Winds of change bring a new environmental reality

By MPP Toby Barrett
To The Haldimand Press
The Ontario government is taking action to address issues of climate change. We have been acting as quickly as possible to fulfill our commitment. For example, we revoked the cap-and-trade carbon tax and ended emissions trading and allowances. In addition, we have now released our Made-in-Ontario Environment Plan that takes concrete steps to protect our air, water, and land, and fight climate change.
Climate change is here. Our environmental legacy will be predicated on our capacity to adapt and to stop the worst consequences from materializing. Fortunately, another reality is that the Ontario government is committed to protecting the environment using a  balanced approach that creates jobs, respects taxpayers and grows the economy. But it is important to discuss what we’re fighting … the actual impact of climate change.
  More frequently, we hear media reports of severe weather that results in costly cleanups. And the insured losses we’ve incurred in Ontario during 2018 give an unnerving snapshot of the consequences.

  Earlier this year, a storm caused more than $46 million of insured damage in Brantford, Cambridge, London and the GTA. Then, winds and rains hit Hamilton and the GTA and caused over $500 million in damage. Further, we can’t forget the destruction from tornadoes in Ottawa this September.
  The people across Haldimand-Norfolk are close to the land and are among the first to notice changes in the weather and the attendant damage and costs extreme weather can inflict on crops and buildings. Farmers and those that work outdoors have long been aware of fluctuating temperatures and are taking note when scientists predict that the average annual temperature in Ontario could be increasing significantly.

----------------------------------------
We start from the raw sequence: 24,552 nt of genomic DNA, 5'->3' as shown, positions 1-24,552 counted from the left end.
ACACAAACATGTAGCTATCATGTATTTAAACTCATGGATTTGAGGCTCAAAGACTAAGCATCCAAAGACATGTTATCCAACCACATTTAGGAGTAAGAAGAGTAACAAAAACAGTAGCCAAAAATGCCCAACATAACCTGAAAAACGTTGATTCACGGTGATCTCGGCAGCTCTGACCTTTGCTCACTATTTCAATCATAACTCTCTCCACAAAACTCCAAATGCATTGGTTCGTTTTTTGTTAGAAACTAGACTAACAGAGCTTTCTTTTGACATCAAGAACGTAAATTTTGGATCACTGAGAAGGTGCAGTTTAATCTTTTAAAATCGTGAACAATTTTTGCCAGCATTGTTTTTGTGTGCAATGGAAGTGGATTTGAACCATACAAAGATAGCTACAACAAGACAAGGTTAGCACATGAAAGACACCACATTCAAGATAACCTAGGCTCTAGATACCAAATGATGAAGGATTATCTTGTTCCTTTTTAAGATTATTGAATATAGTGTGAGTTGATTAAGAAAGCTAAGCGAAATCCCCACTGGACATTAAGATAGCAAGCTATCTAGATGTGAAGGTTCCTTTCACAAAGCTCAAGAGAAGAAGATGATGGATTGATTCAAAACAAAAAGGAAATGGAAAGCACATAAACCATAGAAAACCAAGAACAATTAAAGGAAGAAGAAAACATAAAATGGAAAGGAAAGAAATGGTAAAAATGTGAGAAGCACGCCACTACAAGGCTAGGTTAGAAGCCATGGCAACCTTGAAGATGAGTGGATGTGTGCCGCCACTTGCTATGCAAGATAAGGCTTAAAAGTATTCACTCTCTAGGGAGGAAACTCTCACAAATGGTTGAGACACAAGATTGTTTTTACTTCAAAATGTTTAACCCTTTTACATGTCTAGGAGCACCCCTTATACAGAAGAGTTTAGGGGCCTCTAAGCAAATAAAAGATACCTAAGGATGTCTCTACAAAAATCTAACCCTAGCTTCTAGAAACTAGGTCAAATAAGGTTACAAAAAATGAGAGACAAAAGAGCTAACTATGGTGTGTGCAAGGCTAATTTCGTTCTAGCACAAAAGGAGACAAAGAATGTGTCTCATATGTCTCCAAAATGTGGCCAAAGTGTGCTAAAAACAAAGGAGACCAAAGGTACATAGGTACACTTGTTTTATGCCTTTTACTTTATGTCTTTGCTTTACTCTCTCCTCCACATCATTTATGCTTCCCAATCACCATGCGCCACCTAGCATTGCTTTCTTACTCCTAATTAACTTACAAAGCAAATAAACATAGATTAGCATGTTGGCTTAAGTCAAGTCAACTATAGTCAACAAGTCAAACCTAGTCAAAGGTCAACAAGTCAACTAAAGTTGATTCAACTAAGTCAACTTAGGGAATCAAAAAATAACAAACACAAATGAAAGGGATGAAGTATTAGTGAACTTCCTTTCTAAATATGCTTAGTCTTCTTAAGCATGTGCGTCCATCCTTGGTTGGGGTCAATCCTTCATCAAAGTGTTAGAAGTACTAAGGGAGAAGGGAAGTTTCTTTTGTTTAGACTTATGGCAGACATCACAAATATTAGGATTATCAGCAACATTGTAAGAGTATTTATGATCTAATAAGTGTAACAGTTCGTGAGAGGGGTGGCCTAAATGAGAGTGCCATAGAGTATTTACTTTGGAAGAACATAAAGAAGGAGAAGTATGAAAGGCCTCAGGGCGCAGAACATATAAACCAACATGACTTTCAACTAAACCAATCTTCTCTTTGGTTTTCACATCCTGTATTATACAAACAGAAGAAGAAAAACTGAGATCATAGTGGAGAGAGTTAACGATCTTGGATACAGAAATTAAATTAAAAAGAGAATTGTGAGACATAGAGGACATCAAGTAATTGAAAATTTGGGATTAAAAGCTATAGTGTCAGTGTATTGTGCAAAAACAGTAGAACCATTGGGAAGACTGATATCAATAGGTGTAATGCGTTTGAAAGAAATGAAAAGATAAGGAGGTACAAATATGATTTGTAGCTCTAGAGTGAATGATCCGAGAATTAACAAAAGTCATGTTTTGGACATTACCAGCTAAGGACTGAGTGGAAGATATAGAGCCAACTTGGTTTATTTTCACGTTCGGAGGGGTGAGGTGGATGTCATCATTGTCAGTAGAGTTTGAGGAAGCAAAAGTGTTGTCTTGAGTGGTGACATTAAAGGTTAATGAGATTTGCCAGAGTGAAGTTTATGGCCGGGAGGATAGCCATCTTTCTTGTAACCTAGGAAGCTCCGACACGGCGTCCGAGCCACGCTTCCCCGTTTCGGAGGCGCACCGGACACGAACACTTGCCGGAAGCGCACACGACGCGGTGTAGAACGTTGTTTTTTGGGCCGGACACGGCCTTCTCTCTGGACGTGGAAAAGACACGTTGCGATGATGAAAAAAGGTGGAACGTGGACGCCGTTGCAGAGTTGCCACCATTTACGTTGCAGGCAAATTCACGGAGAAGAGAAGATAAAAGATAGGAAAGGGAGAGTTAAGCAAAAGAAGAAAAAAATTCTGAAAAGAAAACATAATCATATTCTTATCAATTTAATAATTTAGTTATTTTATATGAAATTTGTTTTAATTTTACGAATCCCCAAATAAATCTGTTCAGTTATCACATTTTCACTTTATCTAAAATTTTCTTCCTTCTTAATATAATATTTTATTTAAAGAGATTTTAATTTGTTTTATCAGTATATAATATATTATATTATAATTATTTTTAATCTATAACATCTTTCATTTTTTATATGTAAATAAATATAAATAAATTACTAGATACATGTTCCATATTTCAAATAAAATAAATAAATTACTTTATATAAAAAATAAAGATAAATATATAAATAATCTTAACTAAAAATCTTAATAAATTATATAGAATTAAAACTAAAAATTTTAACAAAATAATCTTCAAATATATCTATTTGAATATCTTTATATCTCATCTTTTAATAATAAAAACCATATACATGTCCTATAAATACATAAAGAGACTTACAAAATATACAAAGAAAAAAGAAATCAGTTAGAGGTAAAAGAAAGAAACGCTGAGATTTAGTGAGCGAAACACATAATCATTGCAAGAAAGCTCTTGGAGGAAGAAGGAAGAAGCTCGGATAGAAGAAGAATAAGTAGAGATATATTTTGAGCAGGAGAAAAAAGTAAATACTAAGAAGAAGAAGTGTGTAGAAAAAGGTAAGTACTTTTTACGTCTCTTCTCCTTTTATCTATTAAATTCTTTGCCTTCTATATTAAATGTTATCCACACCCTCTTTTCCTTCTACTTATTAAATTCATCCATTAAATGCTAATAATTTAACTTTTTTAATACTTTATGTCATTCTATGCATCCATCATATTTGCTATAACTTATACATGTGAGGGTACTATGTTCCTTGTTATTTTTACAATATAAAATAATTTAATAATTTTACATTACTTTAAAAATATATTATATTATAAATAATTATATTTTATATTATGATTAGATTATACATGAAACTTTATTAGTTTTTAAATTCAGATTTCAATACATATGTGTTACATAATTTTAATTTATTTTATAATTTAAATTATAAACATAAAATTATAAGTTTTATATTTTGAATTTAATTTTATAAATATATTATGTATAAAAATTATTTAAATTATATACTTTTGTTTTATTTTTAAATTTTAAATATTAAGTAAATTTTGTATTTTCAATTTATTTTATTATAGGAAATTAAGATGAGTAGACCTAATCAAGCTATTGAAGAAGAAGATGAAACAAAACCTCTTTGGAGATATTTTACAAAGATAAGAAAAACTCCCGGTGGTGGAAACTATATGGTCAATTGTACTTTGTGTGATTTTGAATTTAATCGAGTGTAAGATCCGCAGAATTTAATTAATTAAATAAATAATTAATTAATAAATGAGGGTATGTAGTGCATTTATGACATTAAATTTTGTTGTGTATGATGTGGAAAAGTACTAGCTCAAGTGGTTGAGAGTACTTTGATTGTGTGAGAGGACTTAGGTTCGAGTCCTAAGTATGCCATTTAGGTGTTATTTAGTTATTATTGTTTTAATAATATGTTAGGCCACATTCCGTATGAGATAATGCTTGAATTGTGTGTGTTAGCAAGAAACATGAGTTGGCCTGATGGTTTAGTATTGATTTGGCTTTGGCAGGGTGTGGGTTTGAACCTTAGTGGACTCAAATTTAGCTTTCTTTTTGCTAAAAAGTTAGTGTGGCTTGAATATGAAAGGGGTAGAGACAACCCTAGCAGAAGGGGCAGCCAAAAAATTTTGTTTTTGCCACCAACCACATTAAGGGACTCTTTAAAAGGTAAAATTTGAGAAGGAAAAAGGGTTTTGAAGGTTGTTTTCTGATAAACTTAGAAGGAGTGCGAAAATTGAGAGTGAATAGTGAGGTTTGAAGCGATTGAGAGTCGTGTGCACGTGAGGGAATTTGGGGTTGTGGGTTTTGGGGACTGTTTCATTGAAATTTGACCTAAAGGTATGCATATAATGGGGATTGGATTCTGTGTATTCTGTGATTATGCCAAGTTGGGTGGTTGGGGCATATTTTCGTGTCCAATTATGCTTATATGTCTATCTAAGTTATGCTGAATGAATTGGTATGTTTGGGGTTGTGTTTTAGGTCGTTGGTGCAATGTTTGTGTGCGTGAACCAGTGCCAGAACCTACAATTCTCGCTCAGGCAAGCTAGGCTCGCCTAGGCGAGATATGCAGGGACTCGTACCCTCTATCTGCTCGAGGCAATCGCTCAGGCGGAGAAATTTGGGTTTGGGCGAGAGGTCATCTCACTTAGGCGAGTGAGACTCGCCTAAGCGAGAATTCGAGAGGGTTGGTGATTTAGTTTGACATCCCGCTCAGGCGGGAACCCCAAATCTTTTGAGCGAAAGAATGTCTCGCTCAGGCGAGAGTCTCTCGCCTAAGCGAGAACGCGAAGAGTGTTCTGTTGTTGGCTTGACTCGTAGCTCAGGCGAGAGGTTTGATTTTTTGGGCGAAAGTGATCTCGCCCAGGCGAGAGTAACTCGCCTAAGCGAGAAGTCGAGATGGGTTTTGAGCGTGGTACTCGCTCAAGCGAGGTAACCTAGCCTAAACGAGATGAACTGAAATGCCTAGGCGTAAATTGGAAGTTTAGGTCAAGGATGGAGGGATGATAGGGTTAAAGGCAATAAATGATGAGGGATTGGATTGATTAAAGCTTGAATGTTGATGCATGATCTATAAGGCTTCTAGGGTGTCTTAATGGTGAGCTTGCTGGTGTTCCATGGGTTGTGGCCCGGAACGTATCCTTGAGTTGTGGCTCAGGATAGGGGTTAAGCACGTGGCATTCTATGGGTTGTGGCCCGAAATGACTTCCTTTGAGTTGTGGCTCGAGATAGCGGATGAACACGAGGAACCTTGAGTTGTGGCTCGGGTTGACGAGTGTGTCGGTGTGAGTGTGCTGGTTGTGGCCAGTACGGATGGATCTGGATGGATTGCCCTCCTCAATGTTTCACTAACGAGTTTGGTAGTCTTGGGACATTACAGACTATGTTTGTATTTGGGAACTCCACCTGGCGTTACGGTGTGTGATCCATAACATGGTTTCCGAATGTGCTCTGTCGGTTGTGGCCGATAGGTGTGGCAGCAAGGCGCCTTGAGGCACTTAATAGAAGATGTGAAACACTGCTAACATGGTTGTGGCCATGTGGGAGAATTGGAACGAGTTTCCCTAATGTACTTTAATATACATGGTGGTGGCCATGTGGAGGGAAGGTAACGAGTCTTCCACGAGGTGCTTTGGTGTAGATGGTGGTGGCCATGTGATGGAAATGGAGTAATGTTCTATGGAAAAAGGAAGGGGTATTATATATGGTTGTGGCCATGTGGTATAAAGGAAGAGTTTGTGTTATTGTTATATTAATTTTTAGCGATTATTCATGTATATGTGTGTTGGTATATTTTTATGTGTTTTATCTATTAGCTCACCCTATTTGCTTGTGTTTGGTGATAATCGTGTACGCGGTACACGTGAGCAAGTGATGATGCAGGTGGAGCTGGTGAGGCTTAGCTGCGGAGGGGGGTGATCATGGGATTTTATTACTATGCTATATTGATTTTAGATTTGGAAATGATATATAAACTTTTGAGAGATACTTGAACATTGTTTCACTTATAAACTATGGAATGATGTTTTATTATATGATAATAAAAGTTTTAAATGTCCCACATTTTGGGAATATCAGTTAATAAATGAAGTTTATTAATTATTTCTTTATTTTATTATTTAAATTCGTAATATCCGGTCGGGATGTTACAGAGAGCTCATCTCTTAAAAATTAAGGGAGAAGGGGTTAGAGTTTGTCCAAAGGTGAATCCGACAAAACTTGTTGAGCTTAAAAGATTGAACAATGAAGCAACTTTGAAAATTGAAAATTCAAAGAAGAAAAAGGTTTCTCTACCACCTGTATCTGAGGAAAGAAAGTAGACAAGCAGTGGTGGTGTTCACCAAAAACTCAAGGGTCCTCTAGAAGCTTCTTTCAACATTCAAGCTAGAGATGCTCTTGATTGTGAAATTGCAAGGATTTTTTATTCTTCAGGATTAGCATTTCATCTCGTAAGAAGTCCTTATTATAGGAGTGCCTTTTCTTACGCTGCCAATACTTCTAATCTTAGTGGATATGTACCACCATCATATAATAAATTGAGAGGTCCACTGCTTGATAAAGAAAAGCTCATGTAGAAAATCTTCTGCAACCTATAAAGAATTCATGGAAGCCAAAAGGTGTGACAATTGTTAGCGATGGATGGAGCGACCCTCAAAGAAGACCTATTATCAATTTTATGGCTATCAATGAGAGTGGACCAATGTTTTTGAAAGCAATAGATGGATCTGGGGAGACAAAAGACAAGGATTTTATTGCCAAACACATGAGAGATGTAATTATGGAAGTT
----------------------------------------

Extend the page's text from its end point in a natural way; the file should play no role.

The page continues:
Milder winters and hotter summers create a paradise for insect and plant diseases. Lyme disease and West Nile virus, and other mosquito and tick-borne diseases, have been moving northward as our part of the world warms. And with increasing temperatures and phosphorus loads, many have taken notice of Lake Erie’s more frequent algal blooms and accelerated aquatic plant growth.
  These aren’t news items from a far-off land. These events affect our health, increase food costs, hurt our communities, and can mean large repair bills and higher insurance premiums.
  In a subsequent column, I’ll discuss our Made-in-Ontario Environment Plan and how it’s constructed to meet the needs of Ontarians. As one with a background in agriculture and the outdoors, I’m excited about our environment plan. It draws on the expertise of environmentalists, scientists, stakeholders, Indigenous people, and the general public—more than 8,000 ideas and recommendations were received through our online portal. But more on that in a future column.
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